Later Bam would attend the local premiere of The Plow that Broke the Plains with his family and feel an immense pride in representing the hard-working man of the land on the big screen. Despite efforts to block its dissemination, the film really was a commercial success across the nation. Many of Bam’s neighbors would resent the movie and Bam’s participation. How could they portray their community as a bunch of dispirited victims? And to be seen as victims of their own excess! It was all government malarkey. Bam was ostracized by his small Texas town.
Lorentz would go on to make another successful government film The River about the Mississippi River with several tangents into conservation, hydroelectric power and other New Deal concerns. His relationship with the government would be severed after this film when Congress nixed funding for FDR’s newly established US Film Service, pointing out that the appropriations made for relief funds did not include movies. By now the free market was taking over, however, and Lorentz’s “propagandized” view of the Dust Bowl was now the thinking of popular entertainment like The Grapes of Wrath.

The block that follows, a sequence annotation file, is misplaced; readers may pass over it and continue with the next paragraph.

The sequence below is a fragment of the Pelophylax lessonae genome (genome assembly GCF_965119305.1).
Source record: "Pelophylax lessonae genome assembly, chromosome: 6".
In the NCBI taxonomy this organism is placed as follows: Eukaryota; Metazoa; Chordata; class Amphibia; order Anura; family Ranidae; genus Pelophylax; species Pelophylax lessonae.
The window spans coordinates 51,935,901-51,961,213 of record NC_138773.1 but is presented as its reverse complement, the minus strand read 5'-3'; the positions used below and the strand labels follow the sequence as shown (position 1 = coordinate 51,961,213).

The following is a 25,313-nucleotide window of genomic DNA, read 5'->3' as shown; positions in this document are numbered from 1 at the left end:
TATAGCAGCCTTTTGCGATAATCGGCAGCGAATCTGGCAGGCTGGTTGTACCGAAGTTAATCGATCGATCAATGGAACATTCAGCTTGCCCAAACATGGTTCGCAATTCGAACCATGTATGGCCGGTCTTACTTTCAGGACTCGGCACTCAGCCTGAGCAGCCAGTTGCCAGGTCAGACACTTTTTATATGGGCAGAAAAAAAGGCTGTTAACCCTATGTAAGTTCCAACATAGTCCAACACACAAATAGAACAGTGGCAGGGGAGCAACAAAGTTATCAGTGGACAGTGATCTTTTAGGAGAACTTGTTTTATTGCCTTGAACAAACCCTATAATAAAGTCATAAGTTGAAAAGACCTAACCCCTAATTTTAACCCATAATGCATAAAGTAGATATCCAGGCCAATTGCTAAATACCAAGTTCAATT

Now, months before this would come to pass, Bam watched Lorentz and his crew pack up their cameras, exchanged friendly waves as they left. Strange, this guy leaking pity and money as he zig-zagged across the middle of the country, confident in his ability to turn a region’s ongoing pain into larger-than-life drama. Bam stood in the unrelenting sun and cut a solitary and distinct figure as the pictures that would turn him into an icon trundled away in canisters. He turned and put his plow back into the barn.
Barnouw, Erik: Documentary: A History of the non-fiction film. Oxford University Press, 1993.
Ega, .Timoty: The Worst Hard Time. Houghton Mifflin Harcourt, 2006. (highly recommended for much more on Bam & Friends)
The Plow that Broke the Plains is available in the public domain here.